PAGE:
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Somalia: Malnutrition and paediatric treatment
Nearly four years after withdrawing its teams from the country, international medical organisation Médecins Sans Frontières (MSF) has restarted treating patients in Somalia.
MSF is once again providing support to Mudug Regional Hospital, Galkayo North, in Somalia’s Puntland region, in collaboration with the Ministry of Health. MSF started providing support to the hospital’s therapeutic feeding programme in May and paediatric ward in June.
Malnutrition & measles
With an average of 10 new admissions per day, medical staff in the intensive therapeutic feeding centre have already treated 349 children under five for severe acute malnutrition, with patient numbers peaking at 111 at one time. A total of 201 children have also been admitted to an isolation ward and treated for measles.
In addition, MSF has admitted 100 children to the paediatric ward and provided 2,297 outpatient paediatric consultations since the beginning of June.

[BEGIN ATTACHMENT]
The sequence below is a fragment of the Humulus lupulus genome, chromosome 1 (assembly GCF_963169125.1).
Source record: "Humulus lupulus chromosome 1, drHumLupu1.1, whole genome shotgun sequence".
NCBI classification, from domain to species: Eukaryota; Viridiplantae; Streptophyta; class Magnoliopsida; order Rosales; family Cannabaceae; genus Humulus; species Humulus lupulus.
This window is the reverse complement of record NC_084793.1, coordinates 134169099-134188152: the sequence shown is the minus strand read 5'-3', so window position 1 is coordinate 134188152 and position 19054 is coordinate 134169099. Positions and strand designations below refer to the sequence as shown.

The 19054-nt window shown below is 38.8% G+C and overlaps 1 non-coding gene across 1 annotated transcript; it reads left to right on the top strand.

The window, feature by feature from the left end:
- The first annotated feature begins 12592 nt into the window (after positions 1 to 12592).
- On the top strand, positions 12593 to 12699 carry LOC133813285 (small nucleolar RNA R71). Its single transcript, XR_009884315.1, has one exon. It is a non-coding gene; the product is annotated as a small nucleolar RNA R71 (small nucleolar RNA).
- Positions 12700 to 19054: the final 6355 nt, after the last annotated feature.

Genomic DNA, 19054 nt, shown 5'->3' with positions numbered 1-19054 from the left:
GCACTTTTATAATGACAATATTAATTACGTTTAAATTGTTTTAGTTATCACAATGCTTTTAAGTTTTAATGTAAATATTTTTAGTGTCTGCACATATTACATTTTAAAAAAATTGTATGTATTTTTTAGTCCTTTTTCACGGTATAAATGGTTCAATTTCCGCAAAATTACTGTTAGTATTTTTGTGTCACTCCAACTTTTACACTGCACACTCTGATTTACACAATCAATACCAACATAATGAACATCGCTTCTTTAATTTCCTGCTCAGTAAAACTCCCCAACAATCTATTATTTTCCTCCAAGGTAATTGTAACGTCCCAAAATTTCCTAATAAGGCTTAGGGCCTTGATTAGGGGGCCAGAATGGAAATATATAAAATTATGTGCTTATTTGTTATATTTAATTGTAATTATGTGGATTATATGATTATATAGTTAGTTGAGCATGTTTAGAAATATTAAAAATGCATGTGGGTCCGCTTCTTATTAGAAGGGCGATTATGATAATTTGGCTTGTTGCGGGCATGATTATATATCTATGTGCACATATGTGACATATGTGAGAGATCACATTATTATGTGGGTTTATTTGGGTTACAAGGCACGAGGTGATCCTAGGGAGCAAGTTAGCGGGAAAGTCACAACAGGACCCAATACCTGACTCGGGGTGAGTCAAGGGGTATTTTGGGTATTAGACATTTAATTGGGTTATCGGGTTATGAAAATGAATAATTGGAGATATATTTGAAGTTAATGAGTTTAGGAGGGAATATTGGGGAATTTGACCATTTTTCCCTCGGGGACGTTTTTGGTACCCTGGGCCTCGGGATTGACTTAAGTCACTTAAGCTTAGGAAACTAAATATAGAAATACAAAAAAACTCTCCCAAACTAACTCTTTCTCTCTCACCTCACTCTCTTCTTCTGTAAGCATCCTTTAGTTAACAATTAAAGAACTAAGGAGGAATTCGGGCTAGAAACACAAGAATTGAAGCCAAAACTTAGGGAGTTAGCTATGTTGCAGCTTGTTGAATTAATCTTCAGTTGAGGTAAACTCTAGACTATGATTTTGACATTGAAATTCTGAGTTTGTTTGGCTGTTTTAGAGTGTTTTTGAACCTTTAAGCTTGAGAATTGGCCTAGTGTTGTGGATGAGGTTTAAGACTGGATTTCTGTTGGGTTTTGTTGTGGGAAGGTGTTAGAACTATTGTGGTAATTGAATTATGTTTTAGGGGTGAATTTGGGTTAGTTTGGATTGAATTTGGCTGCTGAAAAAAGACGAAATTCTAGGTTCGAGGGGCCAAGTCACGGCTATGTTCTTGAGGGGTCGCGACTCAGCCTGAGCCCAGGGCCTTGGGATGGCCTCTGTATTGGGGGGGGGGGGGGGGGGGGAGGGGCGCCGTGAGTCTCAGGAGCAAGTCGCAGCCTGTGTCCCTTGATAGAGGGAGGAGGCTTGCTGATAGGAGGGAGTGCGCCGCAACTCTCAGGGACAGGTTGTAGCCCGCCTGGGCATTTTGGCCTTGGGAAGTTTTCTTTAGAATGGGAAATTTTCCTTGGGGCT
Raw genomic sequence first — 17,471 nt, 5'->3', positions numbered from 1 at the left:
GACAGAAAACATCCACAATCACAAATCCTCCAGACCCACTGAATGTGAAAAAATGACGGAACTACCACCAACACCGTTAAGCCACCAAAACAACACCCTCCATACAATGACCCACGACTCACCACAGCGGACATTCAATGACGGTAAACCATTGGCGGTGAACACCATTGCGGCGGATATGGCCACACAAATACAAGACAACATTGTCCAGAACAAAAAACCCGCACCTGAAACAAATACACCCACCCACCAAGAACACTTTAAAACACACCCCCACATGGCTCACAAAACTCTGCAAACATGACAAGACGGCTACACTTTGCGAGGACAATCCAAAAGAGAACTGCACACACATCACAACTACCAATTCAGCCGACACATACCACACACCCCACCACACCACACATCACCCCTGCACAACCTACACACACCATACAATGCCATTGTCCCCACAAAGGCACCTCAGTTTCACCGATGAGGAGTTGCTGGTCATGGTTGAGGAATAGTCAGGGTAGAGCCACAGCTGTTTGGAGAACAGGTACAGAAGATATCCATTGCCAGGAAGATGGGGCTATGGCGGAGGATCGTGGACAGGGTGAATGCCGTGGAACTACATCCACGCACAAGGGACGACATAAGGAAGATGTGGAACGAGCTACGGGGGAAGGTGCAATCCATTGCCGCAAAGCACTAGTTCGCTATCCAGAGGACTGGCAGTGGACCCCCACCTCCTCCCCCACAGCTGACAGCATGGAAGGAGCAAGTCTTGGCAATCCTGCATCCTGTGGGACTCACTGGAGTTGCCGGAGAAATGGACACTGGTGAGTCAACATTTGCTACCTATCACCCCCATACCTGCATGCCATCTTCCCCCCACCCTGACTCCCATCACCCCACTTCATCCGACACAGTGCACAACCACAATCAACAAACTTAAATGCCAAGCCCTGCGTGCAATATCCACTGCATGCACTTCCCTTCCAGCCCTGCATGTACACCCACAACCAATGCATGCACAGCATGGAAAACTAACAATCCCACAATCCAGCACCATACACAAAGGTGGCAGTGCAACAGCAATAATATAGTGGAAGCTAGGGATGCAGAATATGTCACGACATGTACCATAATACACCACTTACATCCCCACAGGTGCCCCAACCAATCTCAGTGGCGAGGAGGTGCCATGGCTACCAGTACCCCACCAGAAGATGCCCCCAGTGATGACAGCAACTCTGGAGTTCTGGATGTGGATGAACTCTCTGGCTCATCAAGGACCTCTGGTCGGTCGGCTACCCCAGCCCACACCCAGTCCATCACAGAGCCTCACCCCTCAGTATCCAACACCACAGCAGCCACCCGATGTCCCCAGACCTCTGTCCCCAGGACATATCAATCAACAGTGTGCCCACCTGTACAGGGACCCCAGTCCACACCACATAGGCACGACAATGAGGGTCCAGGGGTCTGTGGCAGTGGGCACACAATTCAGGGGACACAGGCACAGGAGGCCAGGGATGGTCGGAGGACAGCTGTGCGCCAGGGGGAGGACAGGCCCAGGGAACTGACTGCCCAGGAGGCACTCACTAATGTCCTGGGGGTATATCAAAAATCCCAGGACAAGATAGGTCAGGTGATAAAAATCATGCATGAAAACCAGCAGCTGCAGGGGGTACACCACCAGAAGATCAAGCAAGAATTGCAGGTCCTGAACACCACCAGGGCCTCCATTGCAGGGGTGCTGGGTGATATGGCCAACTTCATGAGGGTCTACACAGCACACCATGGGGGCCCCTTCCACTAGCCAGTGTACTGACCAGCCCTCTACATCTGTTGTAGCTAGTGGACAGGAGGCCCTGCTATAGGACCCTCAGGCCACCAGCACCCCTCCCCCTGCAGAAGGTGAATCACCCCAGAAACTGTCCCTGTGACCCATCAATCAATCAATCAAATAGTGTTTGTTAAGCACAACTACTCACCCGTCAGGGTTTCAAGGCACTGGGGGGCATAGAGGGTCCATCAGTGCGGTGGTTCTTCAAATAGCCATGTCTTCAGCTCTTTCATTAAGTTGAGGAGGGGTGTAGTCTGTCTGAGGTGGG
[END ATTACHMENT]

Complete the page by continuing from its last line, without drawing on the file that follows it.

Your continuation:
Risking their lives
Since withdrawing its teams from Somalia four years ago due to a series of extreme attacks on its staff, MSF has continuously monitored the situation in the country and re-engaged with the relevant authorities, assessing whether conditions allow its staff to operate safely and humanitarian assistance to be delivered respectfully.
MSF reiterates today the need for all parties to the conflict to support its medical assistance to the Somali people and to respect the safety of the humanitarian aid workers who risk their lives to care for them.
Because of past experience, MSF’s return to Somalia is both cautious and modest. It's planned medical and humanitarian programmes in Puntland will be on a limited scale for now.
MSF’s presence in Somalia, the scope of its programmes and the potential expansion of its activities to other regions in Somalia will fully depend on the acceptance, facilitation and active support received from the authorities and communities that MSF serves.